The Devil was a commanding figure in Tudor and Stuart England. He played a leading role in the religious and political conflicts of the age, and inspired great works of poetry and drama. During the turmoil of the English Civil War, fears of a secret conspiracy of Devil-worshippers fuelled a witch-hunt that claimed at least a hundred lives. This book traces the idea of the Devel from the English Reformation to the scientific revolution of the late seventeenth century. It shows that he was not only a central figure in the imaginative life of the age, but also a deeply ambiguous and complex one: the avowed enemy of God and his unwilling accomplice, and a creature that provoked fascination, comdey and dread.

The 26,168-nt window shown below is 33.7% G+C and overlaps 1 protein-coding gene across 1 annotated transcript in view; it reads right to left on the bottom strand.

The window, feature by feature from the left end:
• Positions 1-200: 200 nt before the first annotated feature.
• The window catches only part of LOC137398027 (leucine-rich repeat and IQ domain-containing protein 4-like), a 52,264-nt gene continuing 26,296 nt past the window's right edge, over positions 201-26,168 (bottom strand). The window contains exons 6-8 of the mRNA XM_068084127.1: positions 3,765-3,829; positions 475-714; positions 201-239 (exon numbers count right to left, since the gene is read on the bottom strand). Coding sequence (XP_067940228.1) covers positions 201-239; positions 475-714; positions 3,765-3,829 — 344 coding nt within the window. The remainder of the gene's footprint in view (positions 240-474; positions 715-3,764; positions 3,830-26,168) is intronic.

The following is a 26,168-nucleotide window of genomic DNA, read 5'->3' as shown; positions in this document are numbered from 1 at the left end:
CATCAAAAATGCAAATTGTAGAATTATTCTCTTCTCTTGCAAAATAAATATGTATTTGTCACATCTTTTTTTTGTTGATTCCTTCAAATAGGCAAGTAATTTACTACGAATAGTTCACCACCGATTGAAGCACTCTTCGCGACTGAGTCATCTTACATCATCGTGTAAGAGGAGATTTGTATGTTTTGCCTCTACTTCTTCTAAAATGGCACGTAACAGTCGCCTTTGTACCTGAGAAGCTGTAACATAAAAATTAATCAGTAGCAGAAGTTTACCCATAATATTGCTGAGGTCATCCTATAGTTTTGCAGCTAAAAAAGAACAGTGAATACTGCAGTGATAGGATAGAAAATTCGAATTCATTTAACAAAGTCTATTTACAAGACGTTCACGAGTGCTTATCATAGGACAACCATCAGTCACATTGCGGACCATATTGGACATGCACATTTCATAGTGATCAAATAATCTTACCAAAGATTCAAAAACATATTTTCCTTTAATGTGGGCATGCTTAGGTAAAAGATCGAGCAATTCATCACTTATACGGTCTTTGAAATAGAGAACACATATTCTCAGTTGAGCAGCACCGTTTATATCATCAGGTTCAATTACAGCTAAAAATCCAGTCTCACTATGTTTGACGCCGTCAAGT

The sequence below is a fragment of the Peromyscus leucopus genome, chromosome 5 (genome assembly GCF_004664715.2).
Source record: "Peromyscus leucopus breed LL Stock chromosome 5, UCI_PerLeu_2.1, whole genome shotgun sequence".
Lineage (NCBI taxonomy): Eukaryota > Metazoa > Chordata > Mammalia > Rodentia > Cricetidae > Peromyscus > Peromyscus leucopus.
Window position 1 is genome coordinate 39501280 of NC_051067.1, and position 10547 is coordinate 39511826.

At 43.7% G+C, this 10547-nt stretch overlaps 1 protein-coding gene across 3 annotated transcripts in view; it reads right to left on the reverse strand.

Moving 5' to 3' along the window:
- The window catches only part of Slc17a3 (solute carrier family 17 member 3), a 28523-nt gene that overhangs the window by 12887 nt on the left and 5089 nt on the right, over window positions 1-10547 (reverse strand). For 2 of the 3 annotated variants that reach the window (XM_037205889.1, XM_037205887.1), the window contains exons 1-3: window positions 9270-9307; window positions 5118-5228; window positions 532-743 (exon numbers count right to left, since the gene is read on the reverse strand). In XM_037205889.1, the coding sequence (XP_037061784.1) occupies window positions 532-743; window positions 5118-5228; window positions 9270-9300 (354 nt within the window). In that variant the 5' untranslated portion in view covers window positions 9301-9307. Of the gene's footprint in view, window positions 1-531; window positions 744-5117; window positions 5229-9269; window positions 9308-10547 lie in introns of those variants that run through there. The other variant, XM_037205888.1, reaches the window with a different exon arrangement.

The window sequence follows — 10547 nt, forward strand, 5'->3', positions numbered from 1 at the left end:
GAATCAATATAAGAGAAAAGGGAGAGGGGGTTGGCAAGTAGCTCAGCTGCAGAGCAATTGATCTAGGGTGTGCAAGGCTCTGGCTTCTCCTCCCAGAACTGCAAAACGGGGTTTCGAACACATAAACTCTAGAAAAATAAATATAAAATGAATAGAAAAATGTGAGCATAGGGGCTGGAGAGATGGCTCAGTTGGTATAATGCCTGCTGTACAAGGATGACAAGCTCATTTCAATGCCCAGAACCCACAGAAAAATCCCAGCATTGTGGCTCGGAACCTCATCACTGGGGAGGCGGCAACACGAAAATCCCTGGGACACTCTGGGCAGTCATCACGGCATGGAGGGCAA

The History Press
In Tudor and Stuart England